Regional Gardening Reports :: National Gardening Association

Southern California Coastal & Inland Valleys

April, 2011
Regional Report

Shows & Events

Around the World in 127 Acres
On Saturday, May 7, 1:30pm - 3:00pm, The Arboretum, 301 North Baldwin Avenue, Arcadia, presents "Around the World in 127 Acres: A Look at the Arboretum's Truly Cosmopolitan Plant Collections." Arboretum Botanical information consultant Frank McDonough will guide us through the South African collection and discuss how it's a guide for today's water conscious landscaping. $5 members, $7 non-members. For more information, go to or call 626-821-3222.

Clever Gardening Technique

Plant Flowers for More Beneficials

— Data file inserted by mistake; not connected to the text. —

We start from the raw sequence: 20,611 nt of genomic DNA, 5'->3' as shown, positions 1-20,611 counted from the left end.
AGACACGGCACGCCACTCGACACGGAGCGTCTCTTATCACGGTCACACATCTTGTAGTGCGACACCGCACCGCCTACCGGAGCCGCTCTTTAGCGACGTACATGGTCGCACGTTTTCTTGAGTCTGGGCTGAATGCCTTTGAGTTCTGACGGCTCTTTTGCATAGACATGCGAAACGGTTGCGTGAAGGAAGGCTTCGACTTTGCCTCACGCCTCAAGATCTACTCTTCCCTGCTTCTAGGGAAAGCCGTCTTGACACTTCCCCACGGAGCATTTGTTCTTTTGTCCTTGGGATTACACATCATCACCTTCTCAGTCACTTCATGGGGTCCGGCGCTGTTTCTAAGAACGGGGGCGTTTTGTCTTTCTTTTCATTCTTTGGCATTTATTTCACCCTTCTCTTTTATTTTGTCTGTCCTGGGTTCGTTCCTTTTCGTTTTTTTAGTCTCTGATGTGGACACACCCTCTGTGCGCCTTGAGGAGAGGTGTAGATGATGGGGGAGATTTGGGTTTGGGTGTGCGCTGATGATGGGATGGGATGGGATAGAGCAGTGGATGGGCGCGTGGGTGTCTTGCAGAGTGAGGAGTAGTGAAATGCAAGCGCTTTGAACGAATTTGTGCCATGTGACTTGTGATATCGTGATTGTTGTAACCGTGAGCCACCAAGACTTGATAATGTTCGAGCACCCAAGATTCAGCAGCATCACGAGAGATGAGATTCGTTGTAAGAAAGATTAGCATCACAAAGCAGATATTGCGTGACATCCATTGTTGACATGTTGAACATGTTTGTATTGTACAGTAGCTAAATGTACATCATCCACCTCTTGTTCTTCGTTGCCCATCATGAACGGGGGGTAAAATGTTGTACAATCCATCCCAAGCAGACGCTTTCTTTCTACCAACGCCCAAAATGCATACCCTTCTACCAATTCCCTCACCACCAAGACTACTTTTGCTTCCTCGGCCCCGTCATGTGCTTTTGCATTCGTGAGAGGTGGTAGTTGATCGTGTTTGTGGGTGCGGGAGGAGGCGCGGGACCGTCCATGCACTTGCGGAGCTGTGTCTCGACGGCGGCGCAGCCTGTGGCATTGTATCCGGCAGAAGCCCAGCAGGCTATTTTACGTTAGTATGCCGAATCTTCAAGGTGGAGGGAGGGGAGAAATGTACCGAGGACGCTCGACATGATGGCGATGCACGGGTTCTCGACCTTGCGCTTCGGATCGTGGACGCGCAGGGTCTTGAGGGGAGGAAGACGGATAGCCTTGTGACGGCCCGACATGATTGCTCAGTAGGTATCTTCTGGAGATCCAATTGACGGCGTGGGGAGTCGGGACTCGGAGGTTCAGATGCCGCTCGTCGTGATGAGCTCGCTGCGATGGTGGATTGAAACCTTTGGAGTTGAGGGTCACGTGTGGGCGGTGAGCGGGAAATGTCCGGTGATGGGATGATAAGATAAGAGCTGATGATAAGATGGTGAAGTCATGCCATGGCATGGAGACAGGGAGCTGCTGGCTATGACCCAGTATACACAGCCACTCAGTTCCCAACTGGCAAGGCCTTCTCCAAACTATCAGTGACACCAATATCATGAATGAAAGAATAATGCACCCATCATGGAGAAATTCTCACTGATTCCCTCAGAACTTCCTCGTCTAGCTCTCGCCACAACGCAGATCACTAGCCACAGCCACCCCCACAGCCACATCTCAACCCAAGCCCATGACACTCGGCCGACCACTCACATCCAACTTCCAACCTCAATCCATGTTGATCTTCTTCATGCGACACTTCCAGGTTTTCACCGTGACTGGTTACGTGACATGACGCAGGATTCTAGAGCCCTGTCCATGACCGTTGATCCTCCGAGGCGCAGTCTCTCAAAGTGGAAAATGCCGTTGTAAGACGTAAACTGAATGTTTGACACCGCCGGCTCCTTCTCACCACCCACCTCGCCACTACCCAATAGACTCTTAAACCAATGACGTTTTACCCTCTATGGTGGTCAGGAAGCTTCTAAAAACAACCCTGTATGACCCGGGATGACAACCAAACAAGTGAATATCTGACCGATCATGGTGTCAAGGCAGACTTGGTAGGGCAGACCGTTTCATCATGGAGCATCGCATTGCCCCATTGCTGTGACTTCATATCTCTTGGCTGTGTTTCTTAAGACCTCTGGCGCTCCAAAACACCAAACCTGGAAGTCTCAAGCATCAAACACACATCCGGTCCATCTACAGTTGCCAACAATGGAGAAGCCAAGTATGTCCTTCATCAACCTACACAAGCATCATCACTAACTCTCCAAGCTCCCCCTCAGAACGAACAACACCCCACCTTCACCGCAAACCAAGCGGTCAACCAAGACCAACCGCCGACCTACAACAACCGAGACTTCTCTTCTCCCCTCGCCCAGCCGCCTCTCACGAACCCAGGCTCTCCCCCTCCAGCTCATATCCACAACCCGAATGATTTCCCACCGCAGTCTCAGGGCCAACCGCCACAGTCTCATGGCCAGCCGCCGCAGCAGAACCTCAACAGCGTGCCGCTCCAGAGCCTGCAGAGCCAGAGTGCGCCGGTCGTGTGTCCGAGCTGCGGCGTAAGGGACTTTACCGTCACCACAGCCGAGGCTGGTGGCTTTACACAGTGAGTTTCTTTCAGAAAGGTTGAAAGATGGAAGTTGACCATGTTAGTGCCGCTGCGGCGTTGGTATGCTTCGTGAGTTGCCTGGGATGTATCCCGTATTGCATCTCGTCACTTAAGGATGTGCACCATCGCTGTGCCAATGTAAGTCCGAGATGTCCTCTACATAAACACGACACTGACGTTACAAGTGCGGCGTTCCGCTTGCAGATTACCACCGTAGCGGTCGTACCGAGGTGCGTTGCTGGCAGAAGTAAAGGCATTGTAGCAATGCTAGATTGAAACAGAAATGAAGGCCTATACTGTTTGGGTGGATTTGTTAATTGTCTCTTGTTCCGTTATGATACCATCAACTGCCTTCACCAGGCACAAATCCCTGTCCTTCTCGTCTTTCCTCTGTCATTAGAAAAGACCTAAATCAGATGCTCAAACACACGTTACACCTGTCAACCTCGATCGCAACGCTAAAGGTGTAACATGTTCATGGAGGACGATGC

To encourage beneficial insects to populate your garden, provide them with their chosen foods and habitats. Many weeds, including lamb's-quarters, nettle, knotweed, pigweed, and cocklebur, as well as many cultivated annuals, perennials, and herbs, are food sources for two of the most important orders of beneficials -- wasps and flies. Most of these plants are members of two families, the Umbelliferae (Apiaceae) and the Compositae (Asteraceae). Plants in the Umbelliferae family, such as anise, carrot, caraway, coriander, dill, fennel and parsley, have many tiny flowers arranged in tight umbels. Compositae family members, such as black-eyed Susan, goldenrod, and strawflower, have central disc flowers surrounded by many ray petals. Mustard flowers attract lacewings (for aphid control) and parasitic wasps (for controlling cabbage caterpillars and codling moths; they don't bother people or pets). Rows or interplantings of these plants can support a large beneficial insect population.


Today's site banner is by nmumpton and is called "Gymnocalycium andreae"